Exploring Queerness By Switching Up My Vibrators
How a (formerly closeted) bisexual cis woman used sex tech to uncover her sexual identity.
It took me over a decade to refer to myself as bisexual.
Before that, I knew I was attracted to all genders—but I never felt “queer enough” to claim the label. I’m a cis woman, every serious relationship I’d had up until that point were with cis men, and I wasn’t out to my parents. And I let those arbitrary limitations affect how I viewed my identity and my place within the LGBTQ+ community.
Years later, once I finally felt comfortable calling myself bisexual, I wanted to explore this identity and give it the space in my sex life that it deserved. The problem was, I was three years deep into a monogamous, heteronormative relationship.
I felt stuck.
While I had been physically intimate with women before, thinking about my identity with this new level of acceptance felt different. I was desperate to know how this new part of myself felt in practice—who I would choose to pursue as sexual partners, which facets of desire had been closeted alongside my queerness, and how the raw emotional desire I felt would manifest into physical sensation. But at the same time, I didn’t want to compromise the love and life that I had built with my current partner.
In order to satisfy this craving for exploration, I had to be creative. And that’s where sex tech came in. Toys, in combination with other technologies such as audio erotica and porn streaming, offered an opportunity to meaningfully inquire without crossing any existing relationship boundaries.
The following are some of my learnings as a (formerly closeted) bisexual cis woman analyzing my queer identity and attraction to genders beyond men using sex tech.
If there’s a time for solo play—it’s now
Masturbation is a time-honored technique for learning about your body and what makes it tick—and exploring queerness is no exception. Even though my partner was supportive and offered to help in whatever way he could, centering solo play enabled me to feel out desires at my own pace.
That said, I’m glad we had that initial conversation. People have varying interpretations of where fantasizing ends and infidelity begins, so it felt important to be on the same page.
Find tools that help you focus on the fantasy
Since I wasn’t able to touch and explore another body, I had to focus on what I could control. This meant critically examining what aspects of arousal I was most familiar with and how I could push past that into new, unknown areas.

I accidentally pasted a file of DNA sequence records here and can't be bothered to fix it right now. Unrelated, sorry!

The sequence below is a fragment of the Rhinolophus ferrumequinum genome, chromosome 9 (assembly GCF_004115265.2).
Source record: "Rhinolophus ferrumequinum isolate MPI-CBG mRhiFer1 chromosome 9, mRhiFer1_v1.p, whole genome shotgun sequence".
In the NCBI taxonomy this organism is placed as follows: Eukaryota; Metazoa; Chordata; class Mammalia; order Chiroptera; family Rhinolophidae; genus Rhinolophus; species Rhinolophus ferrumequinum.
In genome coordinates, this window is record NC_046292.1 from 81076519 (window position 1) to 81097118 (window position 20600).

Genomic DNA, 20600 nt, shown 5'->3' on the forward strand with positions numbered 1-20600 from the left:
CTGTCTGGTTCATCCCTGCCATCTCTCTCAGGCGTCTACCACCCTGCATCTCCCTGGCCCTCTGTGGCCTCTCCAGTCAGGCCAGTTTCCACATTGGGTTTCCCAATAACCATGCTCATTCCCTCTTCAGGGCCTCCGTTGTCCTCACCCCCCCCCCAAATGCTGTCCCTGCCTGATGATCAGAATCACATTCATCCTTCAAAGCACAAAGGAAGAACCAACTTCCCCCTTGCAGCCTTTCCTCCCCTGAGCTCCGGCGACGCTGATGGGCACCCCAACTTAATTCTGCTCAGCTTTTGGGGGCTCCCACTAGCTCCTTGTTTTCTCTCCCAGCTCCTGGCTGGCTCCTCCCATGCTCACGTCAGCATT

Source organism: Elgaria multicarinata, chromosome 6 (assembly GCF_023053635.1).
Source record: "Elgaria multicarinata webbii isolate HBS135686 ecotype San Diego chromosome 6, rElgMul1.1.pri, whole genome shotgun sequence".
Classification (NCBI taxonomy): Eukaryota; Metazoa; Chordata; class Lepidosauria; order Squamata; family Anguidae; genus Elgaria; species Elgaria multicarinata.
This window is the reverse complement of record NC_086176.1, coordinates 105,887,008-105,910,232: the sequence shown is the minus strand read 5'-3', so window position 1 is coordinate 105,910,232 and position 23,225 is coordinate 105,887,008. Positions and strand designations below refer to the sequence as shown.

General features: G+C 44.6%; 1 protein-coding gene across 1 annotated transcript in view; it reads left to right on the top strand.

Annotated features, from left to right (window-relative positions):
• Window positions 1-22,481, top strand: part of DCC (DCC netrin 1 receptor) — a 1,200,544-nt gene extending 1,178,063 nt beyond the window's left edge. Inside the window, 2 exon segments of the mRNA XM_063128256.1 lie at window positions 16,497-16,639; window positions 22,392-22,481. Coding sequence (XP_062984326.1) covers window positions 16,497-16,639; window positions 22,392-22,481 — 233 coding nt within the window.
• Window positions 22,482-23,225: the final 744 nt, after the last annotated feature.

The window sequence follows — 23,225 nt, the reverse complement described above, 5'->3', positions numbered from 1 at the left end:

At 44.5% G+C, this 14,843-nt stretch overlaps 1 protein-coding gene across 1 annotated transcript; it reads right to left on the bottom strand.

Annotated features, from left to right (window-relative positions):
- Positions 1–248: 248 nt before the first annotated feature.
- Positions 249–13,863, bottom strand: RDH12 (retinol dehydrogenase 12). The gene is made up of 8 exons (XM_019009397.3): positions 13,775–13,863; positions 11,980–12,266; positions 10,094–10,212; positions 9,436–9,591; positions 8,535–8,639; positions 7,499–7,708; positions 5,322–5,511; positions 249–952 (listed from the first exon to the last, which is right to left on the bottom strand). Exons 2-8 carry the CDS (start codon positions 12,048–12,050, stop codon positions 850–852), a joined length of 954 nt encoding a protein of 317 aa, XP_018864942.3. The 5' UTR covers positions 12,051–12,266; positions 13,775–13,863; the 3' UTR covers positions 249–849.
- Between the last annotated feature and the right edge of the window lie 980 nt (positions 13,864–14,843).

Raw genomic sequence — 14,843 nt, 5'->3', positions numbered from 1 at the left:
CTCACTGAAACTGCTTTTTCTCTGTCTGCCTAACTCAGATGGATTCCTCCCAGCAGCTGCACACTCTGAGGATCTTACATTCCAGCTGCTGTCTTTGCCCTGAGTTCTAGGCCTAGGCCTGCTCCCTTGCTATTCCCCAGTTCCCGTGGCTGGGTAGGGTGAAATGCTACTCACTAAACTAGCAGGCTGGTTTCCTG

I realized that, because I had mostly been with cis men, I strongly associated penetration with sex. This can be true for many relationship compositions, but in my case, it limited my ability to imagine what intimacy could be like without a penis involved.
There’s more to vibrators than bullets
Once I decided that I wanted to move away from penetration, I shifted my attention to toys that engaged in other forms of stimulation.
Clitorial suction toys, like Satisfyer’s Number One, use the same motor as traditional bullet vibrators—but the outcome is completely different. Instead of shaking the entire toy, these motors pull on a silicon piece resembling a suction cup. Then, combined with the casing, it provides a contactless pulsing sensation.
Because these toys are designed to simulate oral sex, it felt easier to detach pleasure from specific genders or genitals. I’d close my eyes and picture anyone I wanted brushing up against my inner thighs.
Another alternative I turned to were hands-free vibrators, such as Eva by Dame. This tiny toy is worn in the vulva, with flexible wings that tuck under the labia to keep it in place. Not needing to hold a toy or use my hand helped me delve deeper into that fantasy.
And there’s more to sex tech than vibrators
Beyond switching up vibrator types, I also ventured into other mediums—like audio erotica and queer porn.
I started with Vibease—a wearable, app-controlled pebble vibrator that syncs with erotic audiobooks. There are options within the app to sync with your favorite erotica piece, a Spotify playlist, or choose from the comprehensive collection available in their Fantasy library. The queer content is more limited, but searching for “lesbian” within the app led me to what I needed.
With one click, I was transported into a flirtation with a stranger across the train or snuggled into a sleeping bag with a woman during a camping trip. There are also instructive solo play stories that offer more space for imagination.
When I wanted more visual aid, I gravitated towards erotic film producers that focus on women’s pleasure like Erika Lust. Both Lust Cinema, her original films and series, and xConfessions, a crowdsourced adult cinema that includes guest directors, have dedicated queer collections. Most of the films have rich, well-developed plots, which encouraged me to venture into the more romantic and sensual depths of my sexuality.
Take the time you need
The beauty of unstructured exploration like this is that there’s no set timeline or agenda. There’s also no pressure to come out to anyone unless you actively want to.
You set the pace, you decide where you go, and hopefully this process helps you feel more comfortable and confident with your identity along the way.